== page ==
Our first class included a group of women whose job was washing diapers, some, for over 25 years.

Leaning over a bucket, hour after hour they labored with seemingly beatific continence. Haitians know the privilege of labor and the ramifications of unemployment.

These women quietly took their seats for a chair yoga session. Behind the chairs, fellow UZITs applied reiki and lavender oils. Later, we were told that these sessions were the first time our participants had ever been given a break during what was a very long and labor intensive workday.

Session after session filled with people of all ages and a variety of backgrounds. Men who were responsible for maintenance sat next to pediatricians and oncologists.

The tools we learned through careful study and practice in the UZIT program applied seamlessly to all. Simple yoga moves relaxed and focused the body. The healing touch of reiki, along with awareness of the gift of breath, provided a universe of healing. The simplicity was transcendent.

Toward the end of the each session, time was given for integration and meditation. Each participant left revived, relaxed, and ready to go back to the ever-present bustle and atmosphere of the unexpected that exists in hospitals.

Our sessions complete, we walked through the corridors of the hospital back to the common area near the tents where we slept.

It was immensely rewarding to sit and talk with both the Haitian hospital workers and international volunteers. Many of the workers and physicians came from Italy, which has had a long-standing relationship with Haiti.

Particularly impressive was a midwife from Milan who had come to stay for a year. This robust smiling woman was about my age, in her late 60s, and had delivered thousands of babies. Her zeal remained, along with a face that was marked with lines of enduring love. She modeled the possibility of volunteering after retirement or integrating service into one’s work life.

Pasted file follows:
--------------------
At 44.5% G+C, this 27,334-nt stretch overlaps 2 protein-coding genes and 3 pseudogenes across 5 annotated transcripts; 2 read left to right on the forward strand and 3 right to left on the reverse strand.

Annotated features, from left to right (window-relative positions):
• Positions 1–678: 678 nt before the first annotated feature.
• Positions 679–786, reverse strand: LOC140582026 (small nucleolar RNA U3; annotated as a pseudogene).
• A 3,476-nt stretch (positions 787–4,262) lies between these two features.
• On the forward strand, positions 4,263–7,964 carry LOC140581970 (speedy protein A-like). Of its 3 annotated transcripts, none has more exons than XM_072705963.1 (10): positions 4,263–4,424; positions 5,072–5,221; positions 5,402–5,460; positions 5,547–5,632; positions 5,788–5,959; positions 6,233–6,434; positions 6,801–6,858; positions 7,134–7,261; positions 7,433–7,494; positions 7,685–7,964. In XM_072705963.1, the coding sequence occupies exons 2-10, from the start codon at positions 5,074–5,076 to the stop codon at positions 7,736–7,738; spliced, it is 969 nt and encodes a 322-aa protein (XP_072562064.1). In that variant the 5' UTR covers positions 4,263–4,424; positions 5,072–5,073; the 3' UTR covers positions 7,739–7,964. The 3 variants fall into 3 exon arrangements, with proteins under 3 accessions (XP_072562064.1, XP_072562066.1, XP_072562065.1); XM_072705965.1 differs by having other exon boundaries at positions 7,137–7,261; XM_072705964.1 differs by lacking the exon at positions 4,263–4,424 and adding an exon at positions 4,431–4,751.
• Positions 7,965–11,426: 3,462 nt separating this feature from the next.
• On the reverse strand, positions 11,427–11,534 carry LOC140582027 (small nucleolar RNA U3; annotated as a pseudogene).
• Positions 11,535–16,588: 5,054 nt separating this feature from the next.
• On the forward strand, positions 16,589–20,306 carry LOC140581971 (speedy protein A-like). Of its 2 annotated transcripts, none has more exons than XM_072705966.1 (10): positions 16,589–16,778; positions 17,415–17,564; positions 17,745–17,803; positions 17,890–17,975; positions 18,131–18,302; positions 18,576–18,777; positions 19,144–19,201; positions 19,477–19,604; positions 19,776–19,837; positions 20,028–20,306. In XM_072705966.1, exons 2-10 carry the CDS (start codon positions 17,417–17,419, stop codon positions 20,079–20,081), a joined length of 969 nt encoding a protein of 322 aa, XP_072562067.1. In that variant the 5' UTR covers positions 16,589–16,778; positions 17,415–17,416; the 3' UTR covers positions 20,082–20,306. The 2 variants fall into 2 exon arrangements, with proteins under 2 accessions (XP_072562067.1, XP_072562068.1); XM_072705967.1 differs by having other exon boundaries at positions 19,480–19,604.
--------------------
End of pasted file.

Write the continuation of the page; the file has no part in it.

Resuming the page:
Along with Urban Zen and our work as UZITs, I had the opportunity to meet representatives of Artists for Peace and Justice, an amazing and dedicated group of volunteers and benefactors committed to Haiti for the long-term future. Our group was privileged to visit a school manifested through donations from this organization and built with local labor. This project gave children the opportunity to attend beautiful modular classrooms in bright blue colors that virtually glisten in the sun.

Small efforts, in terms of the bigger blight and needs of the long-beleaguered Haitian people, make a difference.

The profound gratitude and courage of the Haitian people, coupled with their resilient nature, is indescribable. I am eager to return to Haiti in February, and the comments from fellow groups of Urban Zen Integrative Therapists that have followed our leadership trip reconfirm how meaningful the experience is. Personally, I am so grateful to the amazing Donna Karan, founder of Urban Zen, for making this possible and having a heart that wraps around the world, contributing to humanity in life-affirming ways.

As for myself, I am in for the long haul — have backpack and will travel.


Prepared by Lorin Arnold/Editor: Kate Bartolotta.